12
January
2017
|
09:30
Europe/Amsterdam

Interactive cloud to illuminate SPECTRA

A giant interactive cloud created from 6,000 incandescent light bulbs will take centre stage at this year’s SPECTRA Festival in Aberdeen.

CLOUD, created by Canadian artists Caitlind r.c. Brown and Wayne Garrett uses pull chain switches and everyday domestic light bulbs to create an enveloping, and mesmerising environment of light.

Viewers interact with CLOUD by working as a collective to animate the lightning on the surface of the sculpture.

Simple, bright and playful, CLOUD is an interactive installation. Viewers engage with pull chains and become part of the performance by creating different dynamics, collaborations and through experiential participation.

The sculpture also encourages the audience to reconsider household items in an alternative context, waste and environmental sustainability in urban spaces. As incandescent bulbs are phased out various countries around the world, the CLOUD will gain new meaning, encouraging alternative technologies and changing futures.

Councillor Marie Boulton, Deputy Leader of Aberdeen City Council, said: “CLOUD will be one of the most eagerly anticipated installations at this year’s SPECTRA Festival.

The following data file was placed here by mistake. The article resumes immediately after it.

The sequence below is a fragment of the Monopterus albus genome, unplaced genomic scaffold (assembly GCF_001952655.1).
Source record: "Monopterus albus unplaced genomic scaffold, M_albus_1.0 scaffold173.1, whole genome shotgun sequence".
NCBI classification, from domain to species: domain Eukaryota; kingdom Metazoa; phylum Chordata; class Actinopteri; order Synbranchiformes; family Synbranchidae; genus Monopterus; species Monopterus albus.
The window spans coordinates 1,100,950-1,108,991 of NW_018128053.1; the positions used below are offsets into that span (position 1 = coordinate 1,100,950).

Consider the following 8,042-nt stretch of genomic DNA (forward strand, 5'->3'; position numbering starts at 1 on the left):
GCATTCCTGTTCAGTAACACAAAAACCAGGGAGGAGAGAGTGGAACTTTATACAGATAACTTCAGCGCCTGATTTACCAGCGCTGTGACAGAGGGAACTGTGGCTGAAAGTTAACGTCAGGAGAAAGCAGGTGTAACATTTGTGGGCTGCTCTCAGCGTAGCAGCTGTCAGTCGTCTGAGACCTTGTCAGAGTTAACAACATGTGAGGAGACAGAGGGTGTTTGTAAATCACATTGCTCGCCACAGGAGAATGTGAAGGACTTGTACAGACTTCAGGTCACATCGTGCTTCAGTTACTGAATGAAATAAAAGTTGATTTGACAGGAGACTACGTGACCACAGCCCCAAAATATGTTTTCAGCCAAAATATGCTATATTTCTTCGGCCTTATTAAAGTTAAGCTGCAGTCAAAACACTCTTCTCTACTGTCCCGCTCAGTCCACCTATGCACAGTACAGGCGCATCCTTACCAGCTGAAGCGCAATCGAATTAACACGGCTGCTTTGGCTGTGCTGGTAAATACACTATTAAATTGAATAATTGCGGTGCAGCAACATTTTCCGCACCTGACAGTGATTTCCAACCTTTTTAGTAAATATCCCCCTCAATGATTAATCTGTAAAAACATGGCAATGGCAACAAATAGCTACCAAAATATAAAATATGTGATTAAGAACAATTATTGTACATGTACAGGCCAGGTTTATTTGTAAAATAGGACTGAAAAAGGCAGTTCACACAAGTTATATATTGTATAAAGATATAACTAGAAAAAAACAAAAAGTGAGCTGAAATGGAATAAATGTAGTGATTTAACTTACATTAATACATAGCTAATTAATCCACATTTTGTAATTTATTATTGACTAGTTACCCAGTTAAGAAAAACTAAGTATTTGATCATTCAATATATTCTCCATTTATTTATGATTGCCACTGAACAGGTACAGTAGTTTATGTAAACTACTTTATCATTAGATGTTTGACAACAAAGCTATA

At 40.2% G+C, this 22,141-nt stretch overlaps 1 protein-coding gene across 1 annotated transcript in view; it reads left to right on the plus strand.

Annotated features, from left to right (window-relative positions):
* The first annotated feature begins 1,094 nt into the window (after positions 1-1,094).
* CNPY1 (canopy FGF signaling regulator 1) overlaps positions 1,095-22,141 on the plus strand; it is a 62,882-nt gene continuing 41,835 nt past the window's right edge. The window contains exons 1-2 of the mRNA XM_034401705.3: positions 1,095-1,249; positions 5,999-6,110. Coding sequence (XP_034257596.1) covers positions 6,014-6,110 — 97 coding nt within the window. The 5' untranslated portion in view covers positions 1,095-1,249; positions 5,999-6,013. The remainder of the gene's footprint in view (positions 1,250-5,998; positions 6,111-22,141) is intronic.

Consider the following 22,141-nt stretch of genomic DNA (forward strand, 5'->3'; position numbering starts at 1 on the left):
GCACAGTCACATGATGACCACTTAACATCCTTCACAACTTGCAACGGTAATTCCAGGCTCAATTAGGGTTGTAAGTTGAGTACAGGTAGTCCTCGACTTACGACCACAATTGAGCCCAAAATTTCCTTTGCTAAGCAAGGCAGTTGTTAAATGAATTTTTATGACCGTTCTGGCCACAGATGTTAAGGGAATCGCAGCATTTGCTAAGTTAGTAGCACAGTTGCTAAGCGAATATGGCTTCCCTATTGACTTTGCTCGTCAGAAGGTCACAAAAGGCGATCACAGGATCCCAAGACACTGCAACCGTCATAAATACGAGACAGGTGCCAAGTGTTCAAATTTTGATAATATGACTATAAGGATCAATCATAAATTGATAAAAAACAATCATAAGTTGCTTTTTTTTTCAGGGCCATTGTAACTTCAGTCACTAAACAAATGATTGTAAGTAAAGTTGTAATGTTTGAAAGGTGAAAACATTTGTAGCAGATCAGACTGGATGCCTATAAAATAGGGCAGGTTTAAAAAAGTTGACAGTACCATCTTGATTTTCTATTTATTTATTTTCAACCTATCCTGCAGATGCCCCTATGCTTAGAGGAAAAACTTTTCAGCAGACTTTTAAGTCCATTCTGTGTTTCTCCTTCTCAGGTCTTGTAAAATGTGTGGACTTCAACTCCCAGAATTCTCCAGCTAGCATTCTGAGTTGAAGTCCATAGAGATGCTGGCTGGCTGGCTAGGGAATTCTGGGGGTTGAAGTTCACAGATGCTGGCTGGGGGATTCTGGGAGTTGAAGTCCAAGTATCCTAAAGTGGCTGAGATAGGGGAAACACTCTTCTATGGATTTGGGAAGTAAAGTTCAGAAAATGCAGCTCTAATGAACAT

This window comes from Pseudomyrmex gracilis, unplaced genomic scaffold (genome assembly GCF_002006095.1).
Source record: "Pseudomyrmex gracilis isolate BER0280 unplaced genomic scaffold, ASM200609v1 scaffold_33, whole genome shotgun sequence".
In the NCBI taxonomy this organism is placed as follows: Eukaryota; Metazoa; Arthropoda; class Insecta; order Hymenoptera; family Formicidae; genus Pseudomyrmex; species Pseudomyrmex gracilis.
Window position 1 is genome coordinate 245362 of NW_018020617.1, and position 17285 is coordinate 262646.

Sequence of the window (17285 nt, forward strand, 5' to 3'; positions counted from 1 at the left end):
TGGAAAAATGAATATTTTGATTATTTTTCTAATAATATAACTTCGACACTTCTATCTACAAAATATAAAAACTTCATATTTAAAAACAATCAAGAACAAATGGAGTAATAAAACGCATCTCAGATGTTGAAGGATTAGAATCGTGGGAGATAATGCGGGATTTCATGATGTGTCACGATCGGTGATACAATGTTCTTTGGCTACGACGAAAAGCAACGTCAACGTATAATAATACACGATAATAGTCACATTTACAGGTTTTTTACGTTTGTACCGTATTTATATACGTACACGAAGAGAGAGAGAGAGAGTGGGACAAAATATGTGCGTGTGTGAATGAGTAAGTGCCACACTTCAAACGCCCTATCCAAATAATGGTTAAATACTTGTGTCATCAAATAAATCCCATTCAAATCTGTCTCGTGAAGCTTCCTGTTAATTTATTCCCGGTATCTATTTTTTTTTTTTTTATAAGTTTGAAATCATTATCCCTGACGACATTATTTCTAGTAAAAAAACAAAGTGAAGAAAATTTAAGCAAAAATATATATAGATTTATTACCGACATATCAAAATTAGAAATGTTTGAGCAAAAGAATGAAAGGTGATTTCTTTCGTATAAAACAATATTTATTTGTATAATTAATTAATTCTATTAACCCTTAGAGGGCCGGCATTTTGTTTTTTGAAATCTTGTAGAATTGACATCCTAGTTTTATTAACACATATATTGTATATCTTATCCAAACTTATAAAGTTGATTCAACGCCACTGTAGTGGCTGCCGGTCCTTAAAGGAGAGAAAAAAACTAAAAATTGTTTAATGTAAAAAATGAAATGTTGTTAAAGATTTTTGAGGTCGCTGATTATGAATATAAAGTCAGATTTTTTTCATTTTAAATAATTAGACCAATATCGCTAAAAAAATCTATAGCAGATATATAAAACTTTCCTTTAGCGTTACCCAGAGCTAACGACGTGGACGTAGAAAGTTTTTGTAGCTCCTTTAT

“Its unique composition will allow visitors to interact with the installation to create a constantly changing piece of art. It is visually stunning and has been displayed across the globe, from Singapore to Jerusalem and from Calgary and Prague.”

Canadian artists Caitlind r.c. Brown and Wayne Garrett have been collaborating regularly since 2011 and work with diverse mediums and materials, ranging from artificial light to re-appropriated urban objects.

The first edition of CLOUD was commissioned for Nuit Blanche Calgary in 2012. A second edition was commissioned by Garage Museum of Contemporary Art for Art Experiment 2013 in Moscow.

Their practice combines divergent aesthetic and industrial backgrounds, often resulting in transformative public sculptures and installations. Enticing viewers with interactive contexts and novel materials, their projects invite strangers to share in experiential moments, prompting collaborative viewership.